At long last the investigation of alleged ethics violations by Malta Town Supervisor Paul Sausville has come to a close. The town's ethics committee has submitted its findings to the Town Board, and the board voted to revise the ethics code and personnel manual but not accept the committee's findings at its Monday, July 7, meeting.
The committee found that one of the three complaints leveled against Sausville had merit. The supervisor contacted Joel Bargmann, an architect working on plans for the David R. Meager Community Center Expansion, about the possibility of installing a pool instead of a gymnasium despite the fact the town board had decided against it. The town was billed $10,000 for the study, a bill that was later withdrawn because the Town Board didn't approve the work.
The report notes that "an individual board member may not unilaterally act on behalf of the town board." The committee also found the supervisor's contact with Bargmann "reflected an endeavor on the supervisor's part which tended to raise suspicion among members of the public that he was engaged in an act that was in violation of his trust."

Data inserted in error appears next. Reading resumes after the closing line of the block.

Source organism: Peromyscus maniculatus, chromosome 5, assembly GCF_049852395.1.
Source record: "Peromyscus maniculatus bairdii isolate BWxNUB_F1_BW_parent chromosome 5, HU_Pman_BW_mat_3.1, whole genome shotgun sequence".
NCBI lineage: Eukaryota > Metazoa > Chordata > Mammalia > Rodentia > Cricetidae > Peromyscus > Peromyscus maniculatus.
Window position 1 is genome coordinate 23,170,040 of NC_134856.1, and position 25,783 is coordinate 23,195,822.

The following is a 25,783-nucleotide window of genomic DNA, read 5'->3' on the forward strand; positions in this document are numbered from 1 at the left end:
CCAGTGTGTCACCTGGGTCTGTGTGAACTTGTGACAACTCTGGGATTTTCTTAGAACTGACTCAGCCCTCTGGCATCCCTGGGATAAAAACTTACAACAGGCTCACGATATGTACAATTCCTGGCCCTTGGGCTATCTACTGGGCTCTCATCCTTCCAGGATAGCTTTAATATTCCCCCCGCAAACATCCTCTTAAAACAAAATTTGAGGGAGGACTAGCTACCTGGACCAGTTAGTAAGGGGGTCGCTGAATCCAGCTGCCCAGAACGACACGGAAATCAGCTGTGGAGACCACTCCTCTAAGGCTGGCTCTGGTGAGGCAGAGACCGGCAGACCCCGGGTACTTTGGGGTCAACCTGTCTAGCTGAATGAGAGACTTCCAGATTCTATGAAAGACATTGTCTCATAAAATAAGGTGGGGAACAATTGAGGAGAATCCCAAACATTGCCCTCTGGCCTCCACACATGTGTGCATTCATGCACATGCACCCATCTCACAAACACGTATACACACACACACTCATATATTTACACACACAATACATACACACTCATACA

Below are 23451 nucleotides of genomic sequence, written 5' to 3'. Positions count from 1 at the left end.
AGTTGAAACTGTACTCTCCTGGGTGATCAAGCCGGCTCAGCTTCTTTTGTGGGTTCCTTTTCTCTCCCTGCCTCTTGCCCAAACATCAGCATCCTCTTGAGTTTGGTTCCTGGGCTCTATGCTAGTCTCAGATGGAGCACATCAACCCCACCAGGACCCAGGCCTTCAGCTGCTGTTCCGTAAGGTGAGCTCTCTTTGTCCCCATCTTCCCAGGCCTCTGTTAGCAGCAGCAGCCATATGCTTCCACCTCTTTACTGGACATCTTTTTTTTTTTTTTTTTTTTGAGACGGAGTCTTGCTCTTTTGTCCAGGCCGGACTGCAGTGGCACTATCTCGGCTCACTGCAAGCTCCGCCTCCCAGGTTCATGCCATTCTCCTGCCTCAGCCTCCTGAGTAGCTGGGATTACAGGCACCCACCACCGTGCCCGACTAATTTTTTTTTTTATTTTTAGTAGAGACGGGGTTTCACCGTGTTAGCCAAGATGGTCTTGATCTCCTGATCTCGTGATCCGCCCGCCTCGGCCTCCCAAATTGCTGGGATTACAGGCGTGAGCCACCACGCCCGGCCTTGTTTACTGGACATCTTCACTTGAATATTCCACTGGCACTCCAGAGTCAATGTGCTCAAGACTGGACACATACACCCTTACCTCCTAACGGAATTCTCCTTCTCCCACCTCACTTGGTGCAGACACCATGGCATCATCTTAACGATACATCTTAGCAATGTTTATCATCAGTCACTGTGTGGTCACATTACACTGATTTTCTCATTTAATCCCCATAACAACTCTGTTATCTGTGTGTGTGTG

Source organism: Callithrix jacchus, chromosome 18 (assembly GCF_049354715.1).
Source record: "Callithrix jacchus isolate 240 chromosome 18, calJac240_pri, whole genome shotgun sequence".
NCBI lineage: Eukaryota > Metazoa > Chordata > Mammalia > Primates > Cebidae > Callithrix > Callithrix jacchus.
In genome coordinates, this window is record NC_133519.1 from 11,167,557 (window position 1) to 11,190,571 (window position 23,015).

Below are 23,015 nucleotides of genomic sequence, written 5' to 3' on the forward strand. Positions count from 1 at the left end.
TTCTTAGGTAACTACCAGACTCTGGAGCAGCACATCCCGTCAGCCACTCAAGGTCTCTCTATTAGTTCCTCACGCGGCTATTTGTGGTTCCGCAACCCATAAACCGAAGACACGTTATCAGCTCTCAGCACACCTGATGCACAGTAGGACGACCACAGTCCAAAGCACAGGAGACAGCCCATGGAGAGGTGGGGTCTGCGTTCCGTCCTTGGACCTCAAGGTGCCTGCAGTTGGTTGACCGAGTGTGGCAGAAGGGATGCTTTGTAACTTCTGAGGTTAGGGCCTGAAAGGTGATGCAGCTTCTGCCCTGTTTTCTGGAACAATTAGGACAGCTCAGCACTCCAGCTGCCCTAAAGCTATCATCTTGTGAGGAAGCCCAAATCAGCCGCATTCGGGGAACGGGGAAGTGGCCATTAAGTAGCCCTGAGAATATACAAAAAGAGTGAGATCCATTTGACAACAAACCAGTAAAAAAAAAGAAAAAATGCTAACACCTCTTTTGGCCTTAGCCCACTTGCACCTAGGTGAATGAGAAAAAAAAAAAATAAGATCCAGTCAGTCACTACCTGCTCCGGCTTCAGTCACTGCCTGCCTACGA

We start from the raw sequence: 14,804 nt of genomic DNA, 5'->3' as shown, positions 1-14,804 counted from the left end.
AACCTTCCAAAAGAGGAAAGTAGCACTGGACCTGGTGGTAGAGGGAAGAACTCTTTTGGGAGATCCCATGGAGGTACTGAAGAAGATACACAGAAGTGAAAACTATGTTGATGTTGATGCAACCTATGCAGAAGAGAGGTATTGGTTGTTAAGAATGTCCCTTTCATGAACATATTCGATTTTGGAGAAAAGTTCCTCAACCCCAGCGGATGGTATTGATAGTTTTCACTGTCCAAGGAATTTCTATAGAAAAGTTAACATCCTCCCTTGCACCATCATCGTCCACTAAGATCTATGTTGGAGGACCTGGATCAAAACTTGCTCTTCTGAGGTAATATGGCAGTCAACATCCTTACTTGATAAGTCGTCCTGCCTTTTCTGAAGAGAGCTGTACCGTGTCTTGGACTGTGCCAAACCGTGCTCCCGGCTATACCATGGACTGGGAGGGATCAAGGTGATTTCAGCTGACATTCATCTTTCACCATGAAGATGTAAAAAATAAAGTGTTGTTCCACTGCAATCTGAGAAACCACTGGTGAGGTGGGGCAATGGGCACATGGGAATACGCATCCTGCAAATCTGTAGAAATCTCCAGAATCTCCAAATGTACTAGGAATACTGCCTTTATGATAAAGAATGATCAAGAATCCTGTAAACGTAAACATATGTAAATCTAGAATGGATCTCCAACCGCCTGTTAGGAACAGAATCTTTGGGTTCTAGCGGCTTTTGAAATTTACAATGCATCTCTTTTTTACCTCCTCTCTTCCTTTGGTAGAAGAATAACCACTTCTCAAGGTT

The ethics committee recommended no penalty for the supervisor's violation.
Sausville continued to defend his actions in a press release, saying that town residents had inquired about the pool at public meetings.
"All citizen questions are fair questions and the responsible thing for the town to do is to provide good answers, even when individually some town officials may have already drawn their own conclusions," he said.
The committee studied a similar complaint regarding Sausville's disapproval with plans for Malta's downtown expansion. They found his conduct did not violate ethics laws.
The committee also cleared Sausville of charges that he violated the town's personnel manual by writing a letter to the editor supporting Tara Thomas' run for the Town Board. Their report stated that similar letters of support written by past and current members of the town board "is compelling evidence that the town board's referral of this matter was politically motivated."